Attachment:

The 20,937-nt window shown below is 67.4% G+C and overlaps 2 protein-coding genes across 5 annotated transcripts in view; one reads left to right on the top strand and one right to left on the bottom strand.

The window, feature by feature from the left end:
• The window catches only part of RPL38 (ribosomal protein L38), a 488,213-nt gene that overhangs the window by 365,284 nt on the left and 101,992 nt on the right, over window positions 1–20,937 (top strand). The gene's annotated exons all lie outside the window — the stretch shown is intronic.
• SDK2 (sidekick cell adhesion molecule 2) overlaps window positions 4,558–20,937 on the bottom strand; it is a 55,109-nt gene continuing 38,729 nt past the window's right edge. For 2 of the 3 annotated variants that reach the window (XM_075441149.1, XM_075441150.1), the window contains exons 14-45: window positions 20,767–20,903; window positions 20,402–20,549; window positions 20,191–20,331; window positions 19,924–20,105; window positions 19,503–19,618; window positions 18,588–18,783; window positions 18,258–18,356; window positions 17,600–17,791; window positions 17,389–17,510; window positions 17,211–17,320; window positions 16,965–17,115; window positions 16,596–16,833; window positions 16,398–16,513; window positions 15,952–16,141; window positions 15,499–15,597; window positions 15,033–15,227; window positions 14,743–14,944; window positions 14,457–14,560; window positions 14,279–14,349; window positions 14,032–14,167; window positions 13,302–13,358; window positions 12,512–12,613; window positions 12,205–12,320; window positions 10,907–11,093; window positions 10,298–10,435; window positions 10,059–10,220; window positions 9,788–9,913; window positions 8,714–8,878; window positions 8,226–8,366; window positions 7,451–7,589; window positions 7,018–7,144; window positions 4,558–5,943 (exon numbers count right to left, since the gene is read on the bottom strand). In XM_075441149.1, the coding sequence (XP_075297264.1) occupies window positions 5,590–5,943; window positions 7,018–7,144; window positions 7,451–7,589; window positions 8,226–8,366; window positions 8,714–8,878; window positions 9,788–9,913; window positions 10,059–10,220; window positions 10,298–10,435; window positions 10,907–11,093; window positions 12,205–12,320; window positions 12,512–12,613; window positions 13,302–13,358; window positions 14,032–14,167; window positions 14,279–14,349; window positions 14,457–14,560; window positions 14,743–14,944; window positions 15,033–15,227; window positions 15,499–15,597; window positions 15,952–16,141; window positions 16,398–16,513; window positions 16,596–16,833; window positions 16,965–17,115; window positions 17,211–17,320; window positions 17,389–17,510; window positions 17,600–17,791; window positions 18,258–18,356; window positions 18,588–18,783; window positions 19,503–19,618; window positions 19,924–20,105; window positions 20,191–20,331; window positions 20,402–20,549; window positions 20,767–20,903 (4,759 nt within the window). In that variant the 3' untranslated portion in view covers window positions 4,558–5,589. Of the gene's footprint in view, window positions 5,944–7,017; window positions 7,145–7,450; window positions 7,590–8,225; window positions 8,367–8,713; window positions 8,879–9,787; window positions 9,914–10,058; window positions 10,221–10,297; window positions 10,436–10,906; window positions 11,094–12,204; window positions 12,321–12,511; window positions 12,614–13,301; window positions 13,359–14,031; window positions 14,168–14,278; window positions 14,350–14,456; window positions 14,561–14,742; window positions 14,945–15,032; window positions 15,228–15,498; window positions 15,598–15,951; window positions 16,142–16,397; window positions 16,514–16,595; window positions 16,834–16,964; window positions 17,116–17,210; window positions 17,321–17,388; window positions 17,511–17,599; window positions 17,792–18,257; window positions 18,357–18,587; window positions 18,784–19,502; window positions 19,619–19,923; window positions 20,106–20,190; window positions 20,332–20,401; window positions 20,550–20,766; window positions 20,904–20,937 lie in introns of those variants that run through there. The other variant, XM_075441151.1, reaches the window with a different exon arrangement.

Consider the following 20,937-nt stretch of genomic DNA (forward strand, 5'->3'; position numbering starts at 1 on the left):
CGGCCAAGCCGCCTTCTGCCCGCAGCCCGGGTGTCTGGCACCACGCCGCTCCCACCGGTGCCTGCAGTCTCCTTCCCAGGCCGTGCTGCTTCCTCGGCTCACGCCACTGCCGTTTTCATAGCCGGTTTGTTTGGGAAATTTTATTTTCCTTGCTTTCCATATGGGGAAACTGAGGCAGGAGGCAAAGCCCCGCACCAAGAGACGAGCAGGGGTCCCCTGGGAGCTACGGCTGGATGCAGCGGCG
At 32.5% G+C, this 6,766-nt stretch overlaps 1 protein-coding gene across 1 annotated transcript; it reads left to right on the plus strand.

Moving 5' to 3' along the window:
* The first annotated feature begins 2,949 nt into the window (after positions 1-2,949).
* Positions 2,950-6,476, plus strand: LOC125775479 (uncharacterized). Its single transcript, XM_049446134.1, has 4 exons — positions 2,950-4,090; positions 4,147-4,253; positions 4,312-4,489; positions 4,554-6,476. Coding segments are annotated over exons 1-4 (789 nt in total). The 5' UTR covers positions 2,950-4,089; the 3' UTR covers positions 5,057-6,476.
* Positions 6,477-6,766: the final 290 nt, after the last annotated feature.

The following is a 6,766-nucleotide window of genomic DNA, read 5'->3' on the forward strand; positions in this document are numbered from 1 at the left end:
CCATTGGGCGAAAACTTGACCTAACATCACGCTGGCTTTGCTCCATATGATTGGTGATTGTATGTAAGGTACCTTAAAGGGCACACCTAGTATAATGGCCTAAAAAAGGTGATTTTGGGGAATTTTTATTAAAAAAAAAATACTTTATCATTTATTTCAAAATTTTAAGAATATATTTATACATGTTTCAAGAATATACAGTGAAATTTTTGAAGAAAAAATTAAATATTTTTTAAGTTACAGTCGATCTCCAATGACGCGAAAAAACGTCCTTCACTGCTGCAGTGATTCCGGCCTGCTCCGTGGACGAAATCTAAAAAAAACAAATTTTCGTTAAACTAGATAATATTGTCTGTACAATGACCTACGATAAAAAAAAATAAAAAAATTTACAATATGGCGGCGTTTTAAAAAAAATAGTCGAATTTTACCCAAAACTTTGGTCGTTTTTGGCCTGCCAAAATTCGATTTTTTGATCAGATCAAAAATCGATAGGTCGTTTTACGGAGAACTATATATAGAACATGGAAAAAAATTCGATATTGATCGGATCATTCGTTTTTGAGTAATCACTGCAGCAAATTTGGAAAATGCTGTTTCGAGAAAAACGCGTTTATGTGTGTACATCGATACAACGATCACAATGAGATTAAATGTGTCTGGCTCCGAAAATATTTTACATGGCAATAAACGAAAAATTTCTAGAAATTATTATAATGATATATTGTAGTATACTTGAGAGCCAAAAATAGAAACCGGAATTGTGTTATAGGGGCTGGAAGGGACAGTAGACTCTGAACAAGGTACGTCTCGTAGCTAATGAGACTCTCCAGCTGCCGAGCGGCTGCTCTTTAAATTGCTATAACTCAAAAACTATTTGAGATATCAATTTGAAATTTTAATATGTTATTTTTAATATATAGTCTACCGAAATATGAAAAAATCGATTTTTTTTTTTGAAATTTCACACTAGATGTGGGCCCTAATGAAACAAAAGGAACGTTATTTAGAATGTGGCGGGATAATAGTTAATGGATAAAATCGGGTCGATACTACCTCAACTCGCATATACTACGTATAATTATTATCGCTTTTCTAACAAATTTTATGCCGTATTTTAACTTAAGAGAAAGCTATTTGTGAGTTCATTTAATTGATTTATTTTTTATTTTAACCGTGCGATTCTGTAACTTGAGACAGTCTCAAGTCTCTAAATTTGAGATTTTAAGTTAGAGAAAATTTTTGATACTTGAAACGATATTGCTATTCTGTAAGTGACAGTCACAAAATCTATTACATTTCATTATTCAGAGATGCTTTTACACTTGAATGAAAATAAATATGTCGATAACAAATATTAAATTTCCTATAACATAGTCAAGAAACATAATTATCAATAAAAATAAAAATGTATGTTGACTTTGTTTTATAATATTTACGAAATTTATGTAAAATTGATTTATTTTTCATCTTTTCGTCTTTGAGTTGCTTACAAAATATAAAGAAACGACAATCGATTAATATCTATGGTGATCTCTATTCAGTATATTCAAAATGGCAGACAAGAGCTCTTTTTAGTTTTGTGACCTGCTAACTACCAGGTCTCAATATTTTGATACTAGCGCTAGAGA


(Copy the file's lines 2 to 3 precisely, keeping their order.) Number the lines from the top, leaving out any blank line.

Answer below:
The window, feature by feature from the left end:
• The window catches only part of RPL38 (ribosomal protein L38), a 488,213-nt gene that overhangs the window by 365,284 nt on the left and 101,992 nt on the right, over window positions 1–20,937 (top strand). The gene's annotated exons all lie outside the window — the stretch shown is intronic.